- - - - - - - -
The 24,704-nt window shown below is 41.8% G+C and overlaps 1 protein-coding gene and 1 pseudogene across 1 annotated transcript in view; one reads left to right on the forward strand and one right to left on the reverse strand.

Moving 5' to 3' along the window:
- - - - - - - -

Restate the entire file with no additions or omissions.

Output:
The 24,704-nt window shown below is 41.8% G+C and overlaps 1 protein-coding gene and 1 pseudogene across 1 annotated transcript in view; one reads left to right on the forward strand and one right to left on the reverse strand.

Moving 5' to 3' along the window: